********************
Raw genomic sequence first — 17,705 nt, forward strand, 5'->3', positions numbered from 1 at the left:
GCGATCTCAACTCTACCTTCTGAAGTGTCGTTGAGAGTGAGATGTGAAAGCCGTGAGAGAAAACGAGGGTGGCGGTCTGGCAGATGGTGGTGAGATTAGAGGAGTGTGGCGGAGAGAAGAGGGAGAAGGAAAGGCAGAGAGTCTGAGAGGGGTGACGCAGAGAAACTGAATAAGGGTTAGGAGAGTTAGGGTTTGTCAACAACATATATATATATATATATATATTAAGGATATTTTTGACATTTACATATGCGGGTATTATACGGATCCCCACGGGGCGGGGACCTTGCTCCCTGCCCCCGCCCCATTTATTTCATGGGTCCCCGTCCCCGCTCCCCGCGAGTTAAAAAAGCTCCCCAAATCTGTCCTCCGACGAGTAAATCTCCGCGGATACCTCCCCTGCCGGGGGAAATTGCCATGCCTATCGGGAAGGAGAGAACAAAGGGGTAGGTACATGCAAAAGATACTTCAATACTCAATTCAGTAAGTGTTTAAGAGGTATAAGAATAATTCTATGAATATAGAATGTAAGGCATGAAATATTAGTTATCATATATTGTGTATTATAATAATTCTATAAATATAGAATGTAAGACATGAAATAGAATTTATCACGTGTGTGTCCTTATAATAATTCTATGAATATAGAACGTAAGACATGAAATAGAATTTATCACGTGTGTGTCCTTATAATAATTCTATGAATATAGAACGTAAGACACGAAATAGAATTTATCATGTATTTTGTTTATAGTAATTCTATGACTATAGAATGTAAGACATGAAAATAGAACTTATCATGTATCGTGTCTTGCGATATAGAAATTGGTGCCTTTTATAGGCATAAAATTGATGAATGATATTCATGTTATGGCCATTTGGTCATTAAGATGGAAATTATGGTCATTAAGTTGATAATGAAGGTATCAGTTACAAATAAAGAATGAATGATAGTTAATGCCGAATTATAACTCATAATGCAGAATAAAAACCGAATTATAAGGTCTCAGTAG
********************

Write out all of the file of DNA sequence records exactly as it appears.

Raw genomic sequence first — 17,705 nt, forward strand, 5'->3', positions numbered from 1 at the left:
GCGATCTCAACTCTACCTTCTGAAGTGTCGTTGAGAGTGAGATGTGAAAGCCGTGAGAGAAAACGAGGGTGGCGGTCTGGCAGATGGTGGTGAGATTAGAGGAGTGTGGCGGAGAGAAGAGGGAGAAGGAAAGGCAGAGAGTCTGAGAGGGGTGACGCAGAGAAACTGAATAAGGGTTAGGAGAGTTAGGGTTTGTCAACAACATATATATATATATATATATATTAAGGATATTTTTGACATTTACATATGCGGGTATTATACGGATCCCCACGGGGCGGGGACCTTGCTCCCTGCCCCCGCCCCATTTATTTCATGGGTCCCCGTCCCCGCTCCCCGCGAGTTAAAAAAGCTCCCCAAATCTGTCCTCCGACGAGTAAATCTCCGCGGATACCTCCCCTGCCGGGGGAAATTGCCATGCCTATCGGGAAGGAGAGAACAAAGGGGTAGGTACATGCAAAAGATACTTCAATACTCAATTCAGTAAGTGTTTAAGAGGTATAAGAATAATTCTATGAATATAGAATGTAAGGCATGAAATATTAGTTATCATATATTGTGTATTATAATAATTCTATAAATATAGAATGTAAGACATGAAATAGAATTTATCACGTGTGTGTCCTTATAATAATTCTATGAATATAGAACGTAAGACATGAAATAGAATTTATCACGTGTGTGTCCTTATAATAATTCTATGAATATAGAACGTAAGACACGAAATAGAATTTATCATGTATTTTGTTTATAGTAATTCTATGACTATAGAATGTAAGACATGAAAATAGAACTTATCATGTATCGTGTCTTGCGATATAGAAATTGGTGCCTTTTATAGGCATAAAATTGATGAATGATATTCATGTTATGGCCATTTGGTCATTAAGATGGAAATTATGGTCATTAAGTTGATAATGAAGGTATCAGTTACAAATAAAGAATGAATGATAGTTAATGCCGAATTATAACTCATAATGCAGAATAAAAACCGAATTATAAGGTCTCAGTAG